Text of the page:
DeM Banter: some thoughts from our British brethren, are we that far behind? Sad indeed to take the ferry from Portsmouth England to Calais France and pass the Royal Naval Academy and base where the historic HMS Victory sits near a Royal Navy Aircraft carrier without the aircraft on board…because the Brits have none to fly off the carriers (F35 at some point)
London Daily Telegraph
November 10, 2012
On the eve of Remembrance Sunday, Max Hastings argues that politicians have consigned our Armed Forces to the margin of national experience
Thirty years ago, I tramped across a soggy South Atlantic wilderness among 15,000 Royal Marines, paratroopers, Guardsmen and Gurkhas who fought that most surreal of campaigns, the 1982 Falklands war.
It was obvious at the time that Margaret Thatcher’s South Atlantic adventure was a last imperial hurrah. But none of us would then have guessed that today, not merely the ships and planes, but the very Armed Forces which fought the war, would be on their way to the scrapyard. Soldiers are being made redundant. I do not mean merely those thousands of men and women who have lately been handed P45s as part of the Coalition Government’s defence cuts. Britain’s entire Armed Forces are shrinking towards a point where, like Alice’s cat, soon only the smile will be left.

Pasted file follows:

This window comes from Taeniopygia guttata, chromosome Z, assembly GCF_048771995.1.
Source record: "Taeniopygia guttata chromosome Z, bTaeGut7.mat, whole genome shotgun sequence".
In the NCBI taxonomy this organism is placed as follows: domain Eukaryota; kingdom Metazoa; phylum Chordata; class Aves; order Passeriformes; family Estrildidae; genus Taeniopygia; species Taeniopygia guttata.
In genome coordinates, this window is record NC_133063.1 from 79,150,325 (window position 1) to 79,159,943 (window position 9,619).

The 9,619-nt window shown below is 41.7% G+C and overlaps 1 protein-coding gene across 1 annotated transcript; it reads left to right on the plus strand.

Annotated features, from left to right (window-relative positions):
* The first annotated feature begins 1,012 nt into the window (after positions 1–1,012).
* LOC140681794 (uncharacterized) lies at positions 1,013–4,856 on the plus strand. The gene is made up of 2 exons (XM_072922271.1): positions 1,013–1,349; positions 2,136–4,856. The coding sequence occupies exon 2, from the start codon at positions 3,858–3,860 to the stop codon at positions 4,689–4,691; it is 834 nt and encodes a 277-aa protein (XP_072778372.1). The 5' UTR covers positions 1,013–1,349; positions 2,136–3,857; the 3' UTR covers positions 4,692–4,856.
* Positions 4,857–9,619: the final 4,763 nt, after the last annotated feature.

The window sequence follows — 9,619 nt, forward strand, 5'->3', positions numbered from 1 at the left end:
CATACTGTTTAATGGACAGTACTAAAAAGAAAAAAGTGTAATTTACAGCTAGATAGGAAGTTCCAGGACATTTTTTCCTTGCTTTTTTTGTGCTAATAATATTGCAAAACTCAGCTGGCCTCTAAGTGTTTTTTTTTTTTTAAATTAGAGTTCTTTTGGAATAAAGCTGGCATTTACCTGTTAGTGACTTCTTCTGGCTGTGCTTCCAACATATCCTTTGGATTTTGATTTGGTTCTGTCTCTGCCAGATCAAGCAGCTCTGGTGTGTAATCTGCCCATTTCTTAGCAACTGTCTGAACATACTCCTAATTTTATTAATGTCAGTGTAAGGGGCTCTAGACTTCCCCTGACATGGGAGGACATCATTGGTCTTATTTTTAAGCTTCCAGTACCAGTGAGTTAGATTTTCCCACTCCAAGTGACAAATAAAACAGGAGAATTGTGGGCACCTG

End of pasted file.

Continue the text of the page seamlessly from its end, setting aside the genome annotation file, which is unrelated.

This represents a big cultural change. Yet despite all the public’s enthusiasm for supporting soldiers through such charities as Help for Heroes, there is no sign that they have noticed the draconian implications of the defence cuts – or if they have, that they much care. Amid disillusionment following perceived military failure in Iraq and Afghanistan, the British people have lost enthusiasm for our traditional role as a warrior nation.
David Cameron’s Government is cutting the regular Army to its lowest manpower strength for centuries: 82,000. When the downsizing is complete, more than 20 per cent of our soldiers will have gone. I must confess that I am profoundly sceptical whether it will prove possible to recruit the 30,000 reservists the Defence Secretary promised this week.
Soon, we shall be capable of deploying only a single battlegroup of 7,000–8,000 men for sustained operations overseas. Compare this tiny force to the 35,000 troops deployed in Northern Ireland at the height of the Troubles in the 1970s, or the 30,000 military personnel sent to the First Gulf War in 1991.